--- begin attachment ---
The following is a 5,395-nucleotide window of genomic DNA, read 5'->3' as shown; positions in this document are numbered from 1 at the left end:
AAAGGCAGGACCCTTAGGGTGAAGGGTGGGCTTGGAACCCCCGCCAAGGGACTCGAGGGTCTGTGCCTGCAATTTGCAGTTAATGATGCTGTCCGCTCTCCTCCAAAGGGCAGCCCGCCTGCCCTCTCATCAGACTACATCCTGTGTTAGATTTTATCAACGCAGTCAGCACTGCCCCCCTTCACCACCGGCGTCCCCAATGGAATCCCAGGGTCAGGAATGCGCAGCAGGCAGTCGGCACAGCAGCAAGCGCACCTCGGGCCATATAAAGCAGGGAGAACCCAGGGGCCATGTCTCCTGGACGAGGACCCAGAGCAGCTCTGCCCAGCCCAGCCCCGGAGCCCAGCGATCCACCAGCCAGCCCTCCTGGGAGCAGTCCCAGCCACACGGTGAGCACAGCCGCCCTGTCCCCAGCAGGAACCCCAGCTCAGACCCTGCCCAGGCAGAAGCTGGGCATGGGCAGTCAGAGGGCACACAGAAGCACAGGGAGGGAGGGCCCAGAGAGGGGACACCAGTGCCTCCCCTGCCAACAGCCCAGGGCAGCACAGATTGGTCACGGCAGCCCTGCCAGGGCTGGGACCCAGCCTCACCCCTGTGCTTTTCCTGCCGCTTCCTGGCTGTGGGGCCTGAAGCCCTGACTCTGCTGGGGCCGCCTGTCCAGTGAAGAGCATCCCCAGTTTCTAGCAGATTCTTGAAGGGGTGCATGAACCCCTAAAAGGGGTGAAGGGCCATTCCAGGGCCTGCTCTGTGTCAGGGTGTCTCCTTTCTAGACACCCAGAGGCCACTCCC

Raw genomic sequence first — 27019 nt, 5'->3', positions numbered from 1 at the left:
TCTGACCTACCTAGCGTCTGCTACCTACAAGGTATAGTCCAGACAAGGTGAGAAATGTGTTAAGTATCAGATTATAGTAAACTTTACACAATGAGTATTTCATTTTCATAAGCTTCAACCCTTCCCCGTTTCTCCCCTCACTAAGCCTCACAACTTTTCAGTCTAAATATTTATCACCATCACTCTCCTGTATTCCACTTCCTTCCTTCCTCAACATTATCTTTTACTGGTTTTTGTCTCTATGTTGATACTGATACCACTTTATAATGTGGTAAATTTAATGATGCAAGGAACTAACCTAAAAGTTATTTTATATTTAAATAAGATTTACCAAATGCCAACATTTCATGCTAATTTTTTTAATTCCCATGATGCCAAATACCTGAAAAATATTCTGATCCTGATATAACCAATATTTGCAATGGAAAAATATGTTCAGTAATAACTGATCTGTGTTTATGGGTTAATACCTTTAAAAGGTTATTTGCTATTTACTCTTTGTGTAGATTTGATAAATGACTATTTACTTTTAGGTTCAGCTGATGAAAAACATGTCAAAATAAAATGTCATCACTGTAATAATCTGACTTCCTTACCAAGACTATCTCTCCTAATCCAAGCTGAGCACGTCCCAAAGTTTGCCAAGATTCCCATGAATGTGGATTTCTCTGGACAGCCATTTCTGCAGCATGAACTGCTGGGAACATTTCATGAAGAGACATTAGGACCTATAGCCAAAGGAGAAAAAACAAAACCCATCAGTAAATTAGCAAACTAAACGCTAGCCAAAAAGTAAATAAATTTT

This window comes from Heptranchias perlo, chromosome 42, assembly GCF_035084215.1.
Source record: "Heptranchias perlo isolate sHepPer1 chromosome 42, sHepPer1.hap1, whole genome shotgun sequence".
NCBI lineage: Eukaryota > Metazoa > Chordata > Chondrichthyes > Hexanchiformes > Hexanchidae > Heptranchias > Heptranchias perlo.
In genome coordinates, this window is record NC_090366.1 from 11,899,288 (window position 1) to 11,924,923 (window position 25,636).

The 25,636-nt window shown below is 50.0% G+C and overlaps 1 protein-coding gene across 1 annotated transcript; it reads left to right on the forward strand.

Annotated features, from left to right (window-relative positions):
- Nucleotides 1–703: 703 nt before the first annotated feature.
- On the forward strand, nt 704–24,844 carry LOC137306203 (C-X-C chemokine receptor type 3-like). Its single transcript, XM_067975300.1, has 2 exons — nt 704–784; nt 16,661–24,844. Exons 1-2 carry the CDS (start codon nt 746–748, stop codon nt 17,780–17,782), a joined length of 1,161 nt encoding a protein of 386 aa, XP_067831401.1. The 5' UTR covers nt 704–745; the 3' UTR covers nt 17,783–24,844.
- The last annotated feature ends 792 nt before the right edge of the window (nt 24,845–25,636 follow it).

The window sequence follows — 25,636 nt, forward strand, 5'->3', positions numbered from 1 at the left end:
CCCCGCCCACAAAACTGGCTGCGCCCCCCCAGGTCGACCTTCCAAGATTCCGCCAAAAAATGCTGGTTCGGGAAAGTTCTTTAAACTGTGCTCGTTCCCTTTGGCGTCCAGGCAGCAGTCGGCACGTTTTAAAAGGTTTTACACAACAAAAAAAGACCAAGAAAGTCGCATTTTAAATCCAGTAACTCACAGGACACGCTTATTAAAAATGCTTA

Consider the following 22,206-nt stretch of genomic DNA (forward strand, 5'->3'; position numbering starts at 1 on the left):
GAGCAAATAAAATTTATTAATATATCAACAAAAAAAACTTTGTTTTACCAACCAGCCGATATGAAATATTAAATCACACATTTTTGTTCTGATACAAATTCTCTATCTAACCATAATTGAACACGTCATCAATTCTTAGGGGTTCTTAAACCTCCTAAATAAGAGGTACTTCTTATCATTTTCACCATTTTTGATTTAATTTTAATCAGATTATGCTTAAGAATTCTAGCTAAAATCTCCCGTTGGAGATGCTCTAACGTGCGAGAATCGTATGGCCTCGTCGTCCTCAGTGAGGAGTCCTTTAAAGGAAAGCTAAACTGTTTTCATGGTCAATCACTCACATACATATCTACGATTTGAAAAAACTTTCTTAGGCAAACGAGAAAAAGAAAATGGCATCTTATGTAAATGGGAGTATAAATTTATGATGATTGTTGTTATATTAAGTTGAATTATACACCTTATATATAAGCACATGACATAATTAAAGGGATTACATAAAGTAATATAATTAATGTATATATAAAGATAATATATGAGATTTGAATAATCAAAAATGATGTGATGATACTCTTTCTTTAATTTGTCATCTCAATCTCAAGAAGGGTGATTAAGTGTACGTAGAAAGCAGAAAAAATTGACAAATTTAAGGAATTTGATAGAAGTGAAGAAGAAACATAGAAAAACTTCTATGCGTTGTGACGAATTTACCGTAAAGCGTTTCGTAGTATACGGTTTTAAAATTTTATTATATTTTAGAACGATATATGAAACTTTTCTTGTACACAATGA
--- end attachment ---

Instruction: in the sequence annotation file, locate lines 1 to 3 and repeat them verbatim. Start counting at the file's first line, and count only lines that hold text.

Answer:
The following is a 5,395-nucleotide window of genomic DNA, read 5'->3' as shown; positions in this document are numbered from 1 at the left end:
AAAGGCAGGACCCTTAGGGTGAAGGGTGGGCTTGGAACCCCCGCCAAGGGACTCGAGGGTCTGTGCCTGCAATTTGCAGTTAATGATGCTGTCCGCTCTCCTCCAAAGGGCAGCCCGCCTGCCCTCTCATCAGACTACATCCTGTGTTAGATTTTATCAACGCAGTCAGCACTGCCCCCCTTCACCACCGGCGTCCCCAATGGAATCCCAGGGTCAGGAATGCGCAGCAGGCAGTCGGCACAGCAGCAAGCGCACCTCGGGCCATATAAAGCAGGGAGAACCCAGGGGCCATGTCTCCTGGACGAGGACCCAGAGCAGCTCTGCCCAGCCCAGCCCCGGAGCCCAGCGATCCACCAGCCAGCCCTCCTGGGAGCAGTCCCAGCCACACGGTGAGCACAGCCGCCCTGTCCCCAGCAGGAACCCCAGCTCAGACCCTGCCCAGGCAGAAGCTGGGCATGGGCAGTCAGAGGGCACACAGAAGCACAGGGAGGGAGGGCCCAGAGAGGGGACACCAGTGCCTCCCCTGCCAACAGCCCAGGGCAGCACAGATTGGTCACGGCAGCCCTGCCAGGGCTGGGACCCAGCCTCACCCCTGTGCTTTTCCTGCCGCTTCCTGGCTGTGGGGCCTGAAGCCCTGACTCTGCTGGGGCCGCCTGTCCAGTGAAGAGCATCCCCAGTTTCTAGCAGATTCTTGAAGGGGTGCATGAACCCCTAAAAGGGGTGAAGGGCCATTCCAGGGCCTGCTCTGTGTCAGGGTGTCTCCTTTCTAGACACCCAGAGGCCACTCCC

Raw genomic sequence first — 27019 nt, 5'->3', positions numbered from 1 at the left: